The sandbox is offered to local and international firms with existing solutions that have already been tested in a lab environment, as well as ideas that have yet to be developed and tested. Bahrain has historically thrived on its openness to foreign investment, so it is no surprise that the entry to the sandbox is not limited to domestic companies.
The companies that the CBB hopes will take advantage of its new platform include financial sector firms, technology and telecoms companies, professional service firms and any other type of applicant deemed acceptable by the regulator.
The framework establishes a nine-month period for testing new products, which may be extended by up to three months. Candidates can use volunteer customers or their own staff for the sample pool, but the decision regarding the total number of test subjects remains in the hands of the CBB, and will be determined on a case-by-case basis.
As with other sandbox initiatives, the CBB has attempted to ensure that only technologies that will make a significant and positive contribution to the financial services sector are included in the programme. Consequently, successful candidates can only propose products that are truly innovative or significantly different from existing offerings. These products should be of direct or indirect benefit to customers, for example, by improving security, customer experience, efficiency, quality of product, lower prices or a combination of these qualities.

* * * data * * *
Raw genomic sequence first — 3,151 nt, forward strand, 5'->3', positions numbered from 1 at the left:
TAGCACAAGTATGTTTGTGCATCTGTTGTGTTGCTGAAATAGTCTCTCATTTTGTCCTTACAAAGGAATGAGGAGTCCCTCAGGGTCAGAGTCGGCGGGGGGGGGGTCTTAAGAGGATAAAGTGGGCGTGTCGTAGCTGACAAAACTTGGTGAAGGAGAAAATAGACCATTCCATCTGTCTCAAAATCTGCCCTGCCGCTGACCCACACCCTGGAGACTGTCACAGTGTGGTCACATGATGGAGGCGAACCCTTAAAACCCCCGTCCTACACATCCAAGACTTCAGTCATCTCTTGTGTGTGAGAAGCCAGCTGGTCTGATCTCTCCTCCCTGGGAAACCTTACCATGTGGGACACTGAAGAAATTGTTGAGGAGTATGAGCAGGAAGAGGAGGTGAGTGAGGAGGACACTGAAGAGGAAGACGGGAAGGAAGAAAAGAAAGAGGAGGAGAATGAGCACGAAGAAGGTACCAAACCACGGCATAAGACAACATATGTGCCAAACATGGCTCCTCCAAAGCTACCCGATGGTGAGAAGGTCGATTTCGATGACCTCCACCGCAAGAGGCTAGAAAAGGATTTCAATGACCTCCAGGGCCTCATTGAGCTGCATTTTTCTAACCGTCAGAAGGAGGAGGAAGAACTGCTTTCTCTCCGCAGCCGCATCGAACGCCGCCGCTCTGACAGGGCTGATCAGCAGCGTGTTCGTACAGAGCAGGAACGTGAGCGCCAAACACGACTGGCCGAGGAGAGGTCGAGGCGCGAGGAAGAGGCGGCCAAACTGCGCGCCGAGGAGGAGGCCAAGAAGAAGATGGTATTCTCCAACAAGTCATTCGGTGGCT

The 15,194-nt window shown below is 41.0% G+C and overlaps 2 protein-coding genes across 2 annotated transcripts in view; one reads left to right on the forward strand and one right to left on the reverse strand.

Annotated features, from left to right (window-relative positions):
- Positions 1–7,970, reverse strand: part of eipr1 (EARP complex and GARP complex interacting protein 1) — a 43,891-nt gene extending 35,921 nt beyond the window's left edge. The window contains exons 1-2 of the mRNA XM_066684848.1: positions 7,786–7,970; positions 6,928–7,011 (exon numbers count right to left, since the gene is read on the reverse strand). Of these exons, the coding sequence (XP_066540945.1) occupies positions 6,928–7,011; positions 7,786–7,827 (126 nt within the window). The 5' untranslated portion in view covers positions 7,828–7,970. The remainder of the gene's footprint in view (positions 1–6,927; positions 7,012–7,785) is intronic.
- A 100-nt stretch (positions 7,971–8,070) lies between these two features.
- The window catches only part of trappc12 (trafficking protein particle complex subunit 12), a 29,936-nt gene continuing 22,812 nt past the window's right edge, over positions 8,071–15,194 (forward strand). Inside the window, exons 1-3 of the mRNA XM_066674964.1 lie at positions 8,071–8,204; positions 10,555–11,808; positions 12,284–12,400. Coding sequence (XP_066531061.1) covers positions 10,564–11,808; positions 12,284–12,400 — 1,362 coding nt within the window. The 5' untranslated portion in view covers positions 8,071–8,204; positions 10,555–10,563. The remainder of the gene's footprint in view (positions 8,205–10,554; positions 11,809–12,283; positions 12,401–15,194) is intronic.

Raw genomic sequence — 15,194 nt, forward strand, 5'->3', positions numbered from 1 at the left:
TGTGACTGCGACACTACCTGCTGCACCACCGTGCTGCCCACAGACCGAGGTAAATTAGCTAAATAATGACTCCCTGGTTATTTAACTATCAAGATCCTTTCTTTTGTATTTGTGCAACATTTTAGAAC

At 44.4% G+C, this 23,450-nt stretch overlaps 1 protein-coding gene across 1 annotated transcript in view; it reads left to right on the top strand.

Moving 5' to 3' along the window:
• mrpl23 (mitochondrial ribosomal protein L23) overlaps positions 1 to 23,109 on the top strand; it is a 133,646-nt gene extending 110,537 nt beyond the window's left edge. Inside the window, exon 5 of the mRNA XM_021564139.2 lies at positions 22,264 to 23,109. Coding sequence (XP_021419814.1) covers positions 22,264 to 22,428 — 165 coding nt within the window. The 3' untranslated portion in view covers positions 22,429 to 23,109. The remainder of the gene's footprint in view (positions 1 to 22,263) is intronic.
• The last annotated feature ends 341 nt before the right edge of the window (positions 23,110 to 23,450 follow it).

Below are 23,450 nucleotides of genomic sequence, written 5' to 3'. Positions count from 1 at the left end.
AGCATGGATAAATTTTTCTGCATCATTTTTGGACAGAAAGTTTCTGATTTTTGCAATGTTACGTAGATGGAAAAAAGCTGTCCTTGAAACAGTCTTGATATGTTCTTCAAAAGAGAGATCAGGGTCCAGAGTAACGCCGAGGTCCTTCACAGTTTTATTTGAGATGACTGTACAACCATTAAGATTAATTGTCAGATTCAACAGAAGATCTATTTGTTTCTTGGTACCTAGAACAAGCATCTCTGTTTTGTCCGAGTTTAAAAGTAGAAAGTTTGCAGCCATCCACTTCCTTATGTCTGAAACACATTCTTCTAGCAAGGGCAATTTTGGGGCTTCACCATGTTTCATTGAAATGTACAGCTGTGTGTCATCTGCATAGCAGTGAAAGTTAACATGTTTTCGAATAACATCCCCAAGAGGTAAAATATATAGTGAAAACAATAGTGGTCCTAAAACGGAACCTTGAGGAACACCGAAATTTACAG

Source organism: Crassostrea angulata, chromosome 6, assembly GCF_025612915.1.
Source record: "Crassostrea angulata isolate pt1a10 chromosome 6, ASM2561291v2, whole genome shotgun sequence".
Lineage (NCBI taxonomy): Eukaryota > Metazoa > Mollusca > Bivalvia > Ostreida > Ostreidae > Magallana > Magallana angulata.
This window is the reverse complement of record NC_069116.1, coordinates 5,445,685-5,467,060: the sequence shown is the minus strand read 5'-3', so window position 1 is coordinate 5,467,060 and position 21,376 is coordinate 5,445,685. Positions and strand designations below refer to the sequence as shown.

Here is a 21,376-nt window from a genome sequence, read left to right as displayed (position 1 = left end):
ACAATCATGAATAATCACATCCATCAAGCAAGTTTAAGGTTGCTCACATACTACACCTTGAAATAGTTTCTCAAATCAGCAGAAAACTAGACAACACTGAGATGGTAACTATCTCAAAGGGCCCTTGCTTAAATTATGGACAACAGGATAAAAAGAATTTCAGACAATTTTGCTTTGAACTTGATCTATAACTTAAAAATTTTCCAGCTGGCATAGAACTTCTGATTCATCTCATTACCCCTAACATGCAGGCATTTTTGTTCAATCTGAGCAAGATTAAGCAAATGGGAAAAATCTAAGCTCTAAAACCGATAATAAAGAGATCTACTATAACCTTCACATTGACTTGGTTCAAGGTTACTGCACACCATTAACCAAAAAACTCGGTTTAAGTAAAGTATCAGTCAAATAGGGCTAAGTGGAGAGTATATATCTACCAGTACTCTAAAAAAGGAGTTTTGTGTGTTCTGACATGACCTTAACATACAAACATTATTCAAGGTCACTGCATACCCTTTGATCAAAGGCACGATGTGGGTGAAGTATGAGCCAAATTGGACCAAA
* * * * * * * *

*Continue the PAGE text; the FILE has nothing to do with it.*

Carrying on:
LOOKING AHEAD: The adoption of the sandbox concept by Bahrain enables the country to maintain regulatory control over the most dynamic corner of the financial services sector, while allowing for rapid, evidence-based product innovation. This means that Manama can keep pace with the fast-moving technological curve, which the test-and-learn approach adopted by numerous jurisdictions around the world has accelerated. Looking ahead, there are still questions that need to be answered. Perhaps the most crucial regarding the ability of the CBB to attract sandbox candidates from foreign jurisdictions, a task that will become more challenging as the development of sandboxes in nearby locations, such as the UAE and India, gains momentum. The regulatory fintech framework in the kingdom will play a central role in this regard, and is currently a work in progress.
In March 2017 the Bahrain Economic Development Board established a partnership with fintech incubator and ecosystem builder Singapore Fintech Consortium to establish a comprehensive fintech ecosystem and regulatory framework. Other potential initiatives include the construction of a dedicated fintech hub, an incubator accelerator platform and a fintech-focused venture capital portal. These developments, if realised, will help to build Bahrain’s credentials in an increasingly competitive sandbox market.
Perhaps the biggest challenge facing the regulator, however, concerns achieving a balance between granting fintech companies the freedom to pursue technological opportunities and safeguarding the interests of consumers. This concern is likely to be a factor in the consideration of every application to the kingdom’s new platform. The challenge is an old one – regulators have been struggling for years with their dual role of restricting and enabling financial practices. Bahrain’s new sandbox, it is hoped, will provide a way for the CBB to productively reconcile these competing regulatory interests in the future.